Yes, in baseball, a runner can touch home plate with any part of their body, including a hand, to score a run. 

As long as any part of the runner’s body crosses over the home plate before the fielding team tags them or records an out, the run counts.

Can a coach touch a base runner?

No, coaches are not allowed to touch a base runner while the play is in progress. 

Interfering with a runner can result in the runner being called out, and in some cases, the coach may be ejected from the game for such actions.

What happens if a base coach touches a runner?

If a base coach touches a runner while the play is in progress, the runner may be called out for interference. 

The specific consequences can vary based on the situation, but the most common outcome is that the runner is called out, and the play is ruled dead.

Can a fielding player touch a baserunner after a home run?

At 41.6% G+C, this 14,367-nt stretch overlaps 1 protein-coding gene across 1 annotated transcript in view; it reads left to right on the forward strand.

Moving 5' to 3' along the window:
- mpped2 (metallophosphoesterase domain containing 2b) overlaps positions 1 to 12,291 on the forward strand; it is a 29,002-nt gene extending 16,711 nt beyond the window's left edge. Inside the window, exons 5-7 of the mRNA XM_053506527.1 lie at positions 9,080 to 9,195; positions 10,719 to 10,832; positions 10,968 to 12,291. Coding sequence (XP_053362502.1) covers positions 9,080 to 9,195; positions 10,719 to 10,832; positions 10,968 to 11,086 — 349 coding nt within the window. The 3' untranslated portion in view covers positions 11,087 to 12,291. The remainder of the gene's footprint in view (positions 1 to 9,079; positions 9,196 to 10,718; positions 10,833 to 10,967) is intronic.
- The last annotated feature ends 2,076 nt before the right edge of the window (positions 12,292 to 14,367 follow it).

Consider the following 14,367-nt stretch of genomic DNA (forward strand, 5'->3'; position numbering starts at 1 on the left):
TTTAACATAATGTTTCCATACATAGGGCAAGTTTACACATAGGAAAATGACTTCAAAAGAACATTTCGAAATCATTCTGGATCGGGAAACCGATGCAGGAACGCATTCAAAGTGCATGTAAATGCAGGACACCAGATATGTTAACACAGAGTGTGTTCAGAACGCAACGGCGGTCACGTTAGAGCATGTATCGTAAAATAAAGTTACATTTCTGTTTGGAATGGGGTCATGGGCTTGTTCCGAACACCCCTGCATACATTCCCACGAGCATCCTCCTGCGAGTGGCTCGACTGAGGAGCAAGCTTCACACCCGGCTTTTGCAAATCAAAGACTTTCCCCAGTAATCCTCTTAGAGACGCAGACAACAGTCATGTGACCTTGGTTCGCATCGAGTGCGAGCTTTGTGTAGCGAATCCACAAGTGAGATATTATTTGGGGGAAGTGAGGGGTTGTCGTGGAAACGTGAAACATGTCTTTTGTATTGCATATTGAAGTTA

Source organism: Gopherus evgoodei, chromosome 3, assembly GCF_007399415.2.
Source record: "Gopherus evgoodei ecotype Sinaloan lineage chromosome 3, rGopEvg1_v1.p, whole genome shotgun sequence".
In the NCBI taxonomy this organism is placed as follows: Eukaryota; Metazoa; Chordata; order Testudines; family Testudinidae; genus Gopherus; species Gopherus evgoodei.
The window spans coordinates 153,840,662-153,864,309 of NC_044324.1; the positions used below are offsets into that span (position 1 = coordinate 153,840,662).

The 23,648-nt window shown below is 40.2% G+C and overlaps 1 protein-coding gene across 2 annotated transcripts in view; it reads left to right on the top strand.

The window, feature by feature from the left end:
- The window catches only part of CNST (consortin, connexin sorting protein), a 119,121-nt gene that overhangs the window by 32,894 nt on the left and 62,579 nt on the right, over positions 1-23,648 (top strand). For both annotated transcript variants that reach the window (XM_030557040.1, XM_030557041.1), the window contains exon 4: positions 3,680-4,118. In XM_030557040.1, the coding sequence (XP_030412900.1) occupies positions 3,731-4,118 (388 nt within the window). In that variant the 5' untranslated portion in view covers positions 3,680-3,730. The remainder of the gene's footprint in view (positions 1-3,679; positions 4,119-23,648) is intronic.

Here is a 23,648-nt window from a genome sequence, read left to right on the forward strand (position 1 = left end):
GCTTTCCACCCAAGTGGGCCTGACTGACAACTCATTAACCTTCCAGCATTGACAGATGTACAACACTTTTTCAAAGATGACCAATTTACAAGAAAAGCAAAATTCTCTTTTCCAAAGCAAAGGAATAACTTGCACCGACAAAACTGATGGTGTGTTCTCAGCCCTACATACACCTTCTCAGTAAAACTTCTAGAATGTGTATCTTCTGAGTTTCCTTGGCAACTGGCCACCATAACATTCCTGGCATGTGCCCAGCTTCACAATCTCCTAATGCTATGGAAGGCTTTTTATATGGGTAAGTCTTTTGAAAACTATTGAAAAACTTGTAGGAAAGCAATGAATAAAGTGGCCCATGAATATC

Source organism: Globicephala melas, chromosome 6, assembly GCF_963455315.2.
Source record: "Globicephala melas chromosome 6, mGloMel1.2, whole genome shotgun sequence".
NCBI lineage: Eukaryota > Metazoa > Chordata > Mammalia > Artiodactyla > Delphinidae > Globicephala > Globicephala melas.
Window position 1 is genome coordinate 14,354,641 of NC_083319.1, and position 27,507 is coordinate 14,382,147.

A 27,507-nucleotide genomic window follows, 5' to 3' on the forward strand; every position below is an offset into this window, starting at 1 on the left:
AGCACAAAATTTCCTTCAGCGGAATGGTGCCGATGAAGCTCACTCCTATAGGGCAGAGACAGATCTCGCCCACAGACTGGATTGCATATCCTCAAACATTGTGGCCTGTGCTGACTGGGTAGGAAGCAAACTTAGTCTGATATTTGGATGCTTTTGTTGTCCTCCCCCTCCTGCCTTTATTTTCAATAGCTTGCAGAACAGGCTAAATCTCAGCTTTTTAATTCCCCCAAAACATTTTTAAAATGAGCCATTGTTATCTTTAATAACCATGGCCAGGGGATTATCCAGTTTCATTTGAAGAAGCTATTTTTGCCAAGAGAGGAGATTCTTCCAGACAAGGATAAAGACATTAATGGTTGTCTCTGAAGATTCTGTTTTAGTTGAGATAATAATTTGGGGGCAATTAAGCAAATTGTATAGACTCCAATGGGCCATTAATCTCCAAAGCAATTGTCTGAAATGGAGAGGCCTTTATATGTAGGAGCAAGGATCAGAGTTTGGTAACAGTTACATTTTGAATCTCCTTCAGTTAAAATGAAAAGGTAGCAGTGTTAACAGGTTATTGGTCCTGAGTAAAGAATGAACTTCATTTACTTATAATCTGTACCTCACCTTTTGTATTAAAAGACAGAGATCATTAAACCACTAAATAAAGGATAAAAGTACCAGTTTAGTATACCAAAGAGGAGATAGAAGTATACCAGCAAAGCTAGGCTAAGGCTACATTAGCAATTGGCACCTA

Yes, a fielding player can touch or tag a baserunner after a home run, but the timing is crucial. If the runner touches home plate first, the run is scored, and the home run counts. 

However, if the runner is tagged before touching home plate, the run doesn’t count, and the batter-runner is out.

Wrapping Up

In the realm of baseball, every moment counts, and the question of whether you can touch a runner on a home run adds an extra layer of complexity to the game. 

As we’ve uncovered, the rules and consequences surrounding this scenario are clear, but the emotions it evokes can be anything but. 

From potential game-changing calls by umpires to the thrill of witnessing a dramatic home run, this aspect of the sport keeps fans on the edge of their seats. 

So, the next time you witness a home run, you’ll know the rules that come into play and appreciate the unique and unforgettable moments this rule has created in the world of baseball. Thank you so much. 

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John Means

John Means is a professional baseball player who has played in the major leagues for the Kansas City Royals and the Oakland Athletics. He made his major league debut with the Royals in 2009. He was traded to the Athletics in 2012. Baseball is his favorite sport. His passion about the game is evident in his play. Now he write blogs about baseball and other things whenever he has some free time. LinkedIn